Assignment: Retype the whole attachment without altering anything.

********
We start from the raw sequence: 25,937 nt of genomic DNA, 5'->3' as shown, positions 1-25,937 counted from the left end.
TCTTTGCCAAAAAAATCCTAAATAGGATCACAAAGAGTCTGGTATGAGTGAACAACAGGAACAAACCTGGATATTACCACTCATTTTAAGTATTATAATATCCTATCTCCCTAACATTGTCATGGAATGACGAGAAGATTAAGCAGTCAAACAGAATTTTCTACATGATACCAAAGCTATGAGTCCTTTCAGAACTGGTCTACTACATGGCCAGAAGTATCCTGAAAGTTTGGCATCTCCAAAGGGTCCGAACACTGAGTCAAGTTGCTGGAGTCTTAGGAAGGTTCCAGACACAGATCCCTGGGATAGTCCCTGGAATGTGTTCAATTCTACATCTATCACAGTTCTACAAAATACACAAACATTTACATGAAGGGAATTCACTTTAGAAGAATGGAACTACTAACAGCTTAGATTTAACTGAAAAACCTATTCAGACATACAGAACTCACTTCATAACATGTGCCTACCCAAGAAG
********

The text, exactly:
We start from the raw sequence: 25,937 nt of genomic DNA, 5'->3' as shown, positions 1-25,937 counted from the left end.
TCTTTGCCAAAAAAATCCTAAATAGGATCACAAAGAGTCTGGTATGAGTGAACAACAGGAACAAACCTGGATATTACCACTCATTTTAAGTATTATAATATCCTATCTCCCTAACATTGTCATGGAATGACGAGAAGATTAAGCAGTCAAACAGAATTTTCTACATGATACCAAAGCTATGAGTCCTTTCAGAACTGGTCTACTACATGGCCAGAAGTATCCTGAAAGTTTGGCATCTCCAAAGGGTCCGAACACTGAGTCAAGTTGCTGGAGTCTTAGGAAGGTTCCAGACACAGATCCCTGGGATAGTCCCTGGAATGTGTTCAATTCTACATCTATCACAGTTCTACAAAATACACAAACATTTACATGAAGGGAATTCACTTTAGAAGAATGGAACTACTAACAGCTTAGATTTAACTGAAAAACCTATTCAGACATACAGAACTCACTTCATAACATGTGCCTACCCAAGAAG